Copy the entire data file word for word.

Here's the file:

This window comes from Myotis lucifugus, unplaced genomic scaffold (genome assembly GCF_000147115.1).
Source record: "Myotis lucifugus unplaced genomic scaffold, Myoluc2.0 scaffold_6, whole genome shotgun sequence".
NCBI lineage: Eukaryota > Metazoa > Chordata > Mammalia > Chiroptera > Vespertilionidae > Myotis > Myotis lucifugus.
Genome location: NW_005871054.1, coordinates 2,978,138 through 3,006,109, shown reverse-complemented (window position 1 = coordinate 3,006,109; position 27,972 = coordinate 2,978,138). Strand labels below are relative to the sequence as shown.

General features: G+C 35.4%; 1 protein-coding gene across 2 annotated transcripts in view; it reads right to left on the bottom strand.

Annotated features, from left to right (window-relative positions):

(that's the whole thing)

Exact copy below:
This window comes from Myotis lucifugus, unplaced genomic scaffold (genome assembly GCF_000147115.1).
Source record: "Myotis lucifugus unplaced genomic scaffold, Myoluc2.0 scaffold_6, whole genome shotgun sequence".
NCBI lineage: Eukaryota > Metazoa > Chordata > Mammalia > Chiroptera > Vespertilionidae > Myotis > Myotis lucifugus.
Genome location: NW_005871054.1, coordinates 2,978,138 through 3,006,109, shown reverse-complemented (window position 1 = coordinate 3,006,109; position 27,972 = coordinate 2,978,138). Strand labels below are relative to the sequence as shown.

General features: G+C 35.4%; 1 protein-coding gene across 2 annotated transcripts in view; it reads right to left on the bottom strand.

Annotated features, from left to right (window-relative positions):